HALIFAX — Thursday’s proposed deal to sell NB Power to Hydro-Quebec has sparked anxiety across Atlantic Canada about the transfer of critical energy assets to a large and powerful province outside the region.

Hydro-Quebec, the world’s largest hydroelectric producer, has emerged the early winner in a high-stakes contest with Newfoundland and Labrador to secure control — via New Brunswick’s prized transmission lines — of Atlantic Canada’s only direct route into the lucrative American electricity market.

“It’s a power grab and it’s despicable,” said Danny Williams, the Newfoundland premier, this week.

Nova Scotia Premier Darrell Dexter, in more muted but no less forceful language, questioned the wisdom of “selling Maritime interests.”

All four Atlantic premiers had agreed to meet next month to talk about energy co-operation. They were scheduled to gather in Churchill Falls, Labrador — upstream from the spot where Newfoundland wants to develop a massive new hydroelectric project on the Lower Churchill River, in the hopes of selling thousands of megawatts of power to hungry American customers.

New Brunswick Premier Shawn Graham has now said he may not attend the meeting, and his decision to cast his lot with Quebec has thrown a wrench into the energy aspirations of his East Coast neighbours.

Newfoundland has the most to lose. The easiest route for its Lower Churchill power is through Quebec, but there is a lot of bad blood between Newfoundland and Hydro-Quebec, thanks to the infamous 1968 agreement that gives Quebec the lion’s share of profits from the existing hydro development upstream of Churchill Falls, while leaving Newfoundland with only scraps for the next quarter-century.

Newfoundland is determined to avoid this mistake with the new Lower Churchill development. It was considering bypassing Quebec by laying undersea transmission lines to Cape Breton, and sending power through the Maritimes and on into the U.S.

Meanwhile, Nova Scotia had hoped to benefit from the fees it would earn transmitting Newfoundland’s electricity on to New Brunswick. It was also hoping to sell its own green energy to U.S. customers, from an innovative new tidal-power project in the Bay of Fundy.

Now it appears Nova Scotia will have to pay Hydro-Quebec for access to the New Brunswick grid, and Newfoundland will be forced to negotiate with the company, no matter which route it chooses to transmit its power.

Those negotiations will be complicated by the fact that Hydro-Quebec, which exports large amounts of its own surplus power, considers Newfoundland a competitor in the U.S. market.

“The Lower Churchill will be in direct competition with Hydro-Quebec’s own power sources. So the company isn’t going to be all that enthusiastic about helping Newfoundland and Labrador into the marketplace at the lowest possible cost,” says Charles Cirtwill, president of the Atlantic Institute for Market Studies, a Halifax-based economic think-tank.

“Hydro-Quebec will be in a position to make it more challenging for Newfoundland to sell its power to the U.S. at a competitive price.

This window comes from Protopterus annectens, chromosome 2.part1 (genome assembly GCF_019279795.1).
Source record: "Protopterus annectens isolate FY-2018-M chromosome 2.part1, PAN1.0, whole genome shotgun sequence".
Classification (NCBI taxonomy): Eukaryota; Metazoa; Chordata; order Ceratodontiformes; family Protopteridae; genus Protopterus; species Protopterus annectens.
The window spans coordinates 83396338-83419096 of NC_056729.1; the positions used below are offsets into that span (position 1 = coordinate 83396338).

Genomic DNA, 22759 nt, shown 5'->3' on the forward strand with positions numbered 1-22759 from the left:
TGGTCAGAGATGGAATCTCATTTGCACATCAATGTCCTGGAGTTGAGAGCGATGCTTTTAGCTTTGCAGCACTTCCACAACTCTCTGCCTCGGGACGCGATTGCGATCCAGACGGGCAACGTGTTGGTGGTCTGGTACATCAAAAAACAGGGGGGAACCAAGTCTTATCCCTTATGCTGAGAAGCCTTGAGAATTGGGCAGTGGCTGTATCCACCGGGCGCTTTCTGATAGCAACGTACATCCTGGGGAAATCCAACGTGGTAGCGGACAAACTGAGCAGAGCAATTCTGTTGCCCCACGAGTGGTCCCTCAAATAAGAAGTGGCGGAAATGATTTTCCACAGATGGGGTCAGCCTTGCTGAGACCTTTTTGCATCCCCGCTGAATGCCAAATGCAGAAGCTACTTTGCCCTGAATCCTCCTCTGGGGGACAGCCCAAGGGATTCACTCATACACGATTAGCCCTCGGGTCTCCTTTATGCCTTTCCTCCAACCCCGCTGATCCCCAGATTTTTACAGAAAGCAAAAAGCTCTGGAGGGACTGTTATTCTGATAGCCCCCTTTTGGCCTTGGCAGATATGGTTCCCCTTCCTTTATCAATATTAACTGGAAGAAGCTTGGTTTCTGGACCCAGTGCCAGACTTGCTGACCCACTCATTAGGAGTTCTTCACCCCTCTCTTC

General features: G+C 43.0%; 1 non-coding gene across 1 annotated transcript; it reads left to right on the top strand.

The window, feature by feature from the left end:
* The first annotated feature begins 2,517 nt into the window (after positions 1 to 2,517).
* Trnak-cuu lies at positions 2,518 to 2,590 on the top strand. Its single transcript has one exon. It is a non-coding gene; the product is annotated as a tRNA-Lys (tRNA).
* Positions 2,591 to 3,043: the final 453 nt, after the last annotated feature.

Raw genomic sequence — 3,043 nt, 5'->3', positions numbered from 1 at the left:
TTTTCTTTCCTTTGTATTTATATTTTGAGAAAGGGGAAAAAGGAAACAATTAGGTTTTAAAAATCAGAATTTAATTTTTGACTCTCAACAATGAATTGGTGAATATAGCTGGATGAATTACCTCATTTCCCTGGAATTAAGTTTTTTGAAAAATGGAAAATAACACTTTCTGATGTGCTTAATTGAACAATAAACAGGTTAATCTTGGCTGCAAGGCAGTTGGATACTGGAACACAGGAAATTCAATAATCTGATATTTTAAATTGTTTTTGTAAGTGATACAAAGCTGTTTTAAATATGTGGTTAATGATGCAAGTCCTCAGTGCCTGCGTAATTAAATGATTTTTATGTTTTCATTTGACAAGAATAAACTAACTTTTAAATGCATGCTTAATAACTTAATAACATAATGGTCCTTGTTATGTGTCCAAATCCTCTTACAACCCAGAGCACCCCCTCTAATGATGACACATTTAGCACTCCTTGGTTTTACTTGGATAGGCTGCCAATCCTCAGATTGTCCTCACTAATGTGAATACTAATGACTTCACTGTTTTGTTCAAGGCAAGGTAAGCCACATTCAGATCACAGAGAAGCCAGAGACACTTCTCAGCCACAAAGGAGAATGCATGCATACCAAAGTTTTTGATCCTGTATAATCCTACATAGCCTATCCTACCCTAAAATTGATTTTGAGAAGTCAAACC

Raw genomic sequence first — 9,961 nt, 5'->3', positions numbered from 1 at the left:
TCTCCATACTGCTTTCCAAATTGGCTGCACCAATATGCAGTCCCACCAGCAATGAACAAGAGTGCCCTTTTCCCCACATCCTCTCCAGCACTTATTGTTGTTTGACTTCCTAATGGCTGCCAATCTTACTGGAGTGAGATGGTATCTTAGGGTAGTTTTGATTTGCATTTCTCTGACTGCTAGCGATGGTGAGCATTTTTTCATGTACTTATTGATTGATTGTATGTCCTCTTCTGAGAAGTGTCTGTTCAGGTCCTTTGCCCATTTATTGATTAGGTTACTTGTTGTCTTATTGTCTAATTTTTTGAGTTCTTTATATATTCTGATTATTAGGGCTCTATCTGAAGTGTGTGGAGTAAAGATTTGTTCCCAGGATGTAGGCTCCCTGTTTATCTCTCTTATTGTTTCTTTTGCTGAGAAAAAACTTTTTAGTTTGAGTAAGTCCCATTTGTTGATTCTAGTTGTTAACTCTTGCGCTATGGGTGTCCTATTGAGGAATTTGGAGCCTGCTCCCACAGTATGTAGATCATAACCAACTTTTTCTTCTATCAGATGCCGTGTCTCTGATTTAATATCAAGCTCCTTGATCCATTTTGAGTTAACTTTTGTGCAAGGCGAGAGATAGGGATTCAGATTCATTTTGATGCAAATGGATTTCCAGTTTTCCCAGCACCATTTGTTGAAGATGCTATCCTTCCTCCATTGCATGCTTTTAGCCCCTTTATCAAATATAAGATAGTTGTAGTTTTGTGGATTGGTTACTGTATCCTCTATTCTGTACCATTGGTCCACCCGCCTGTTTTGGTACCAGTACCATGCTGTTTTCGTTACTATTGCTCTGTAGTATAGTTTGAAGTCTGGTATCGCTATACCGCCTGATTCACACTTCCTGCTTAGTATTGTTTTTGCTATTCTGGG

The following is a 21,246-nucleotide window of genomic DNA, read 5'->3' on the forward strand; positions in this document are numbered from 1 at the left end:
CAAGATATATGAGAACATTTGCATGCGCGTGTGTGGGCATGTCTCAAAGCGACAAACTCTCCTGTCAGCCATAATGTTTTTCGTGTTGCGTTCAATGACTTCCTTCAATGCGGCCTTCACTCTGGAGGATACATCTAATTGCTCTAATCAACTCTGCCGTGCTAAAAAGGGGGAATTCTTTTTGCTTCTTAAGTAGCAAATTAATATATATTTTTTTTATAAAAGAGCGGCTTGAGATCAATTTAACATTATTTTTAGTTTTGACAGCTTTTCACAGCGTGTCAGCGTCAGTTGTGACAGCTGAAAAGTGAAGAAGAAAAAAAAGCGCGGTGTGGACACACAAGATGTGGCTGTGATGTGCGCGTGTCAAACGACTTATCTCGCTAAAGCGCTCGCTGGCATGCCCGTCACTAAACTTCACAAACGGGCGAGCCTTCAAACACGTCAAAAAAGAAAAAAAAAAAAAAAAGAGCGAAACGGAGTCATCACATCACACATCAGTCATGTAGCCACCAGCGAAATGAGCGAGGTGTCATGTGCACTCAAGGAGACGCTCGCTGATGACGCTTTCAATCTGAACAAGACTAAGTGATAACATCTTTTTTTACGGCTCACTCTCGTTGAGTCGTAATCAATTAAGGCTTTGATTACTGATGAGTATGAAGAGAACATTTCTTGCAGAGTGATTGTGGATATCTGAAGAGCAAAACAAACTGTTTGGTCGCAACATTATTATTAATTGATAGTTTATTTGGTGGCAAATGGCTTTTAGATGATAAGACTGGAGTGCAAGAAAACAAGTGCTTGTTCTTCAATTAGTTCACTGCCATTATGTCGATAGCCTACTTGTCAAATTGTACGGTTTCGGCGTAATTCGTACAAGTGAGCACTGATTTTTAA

“That’s part of the reason Hydro-Quebec is doing this deal, because they see another significant competitor coming, and they’re trying to put themselves in the best position. Is it going to block the Lower Churchill development entirely? Not at all. But is it going to reduce the amount of profit Newfoundland can make from it? Absolutely.”

Mr. Cirtwill says Hydro-Quebec can’t block Newfoundland, or any other province, from using its transmission lines to export power. North American trade regulations require utilities to let competitors transmit power through their portion of the grid, at reasonable toll rates.

“The challenge for Newfoundland will be the negotiation of that toll,” he says.

In a letter to Mr. Graham on Wednesday, Mr. Williams warned that if the deal to sell NB Power goes through, Hydro Quebec will have a “stranglehold over the Atlantic region.”

Mr. Cirtwill says that’s rather excessive. No matter who owns the electricity assets in New Brunswick, the government will still regulate open access to the transmission lines, and also have final say over what rates Hydro-Quebec can charge residential and commercial customers.

Hydro-Quebec also has deep pockets, and is likely to invest in New Brunswick to improve and expand its transmission grid — a benefit for all Atlantic Canada.

But there remain concerns that giving Quebec control of New Brunswick’s energy assets gives it a lever over the Atlantic economy that may influence political issues down the road.

“Quebec has a history of using its federal power to influence decisions made by Ottawa,” says Mr. Cirtwill. “What if we end up with a situation where the New Brunswick regulator makes a decision Hydro-Quebec doesn’t like? Will that friction spill over into other areas? Will it taint discussions at the next premiers’ meeting or affect the next debate on equalization?

“With a very activist government the size of Quebec, you do run the risk of seeing these kinds of things.”

Canwest News Service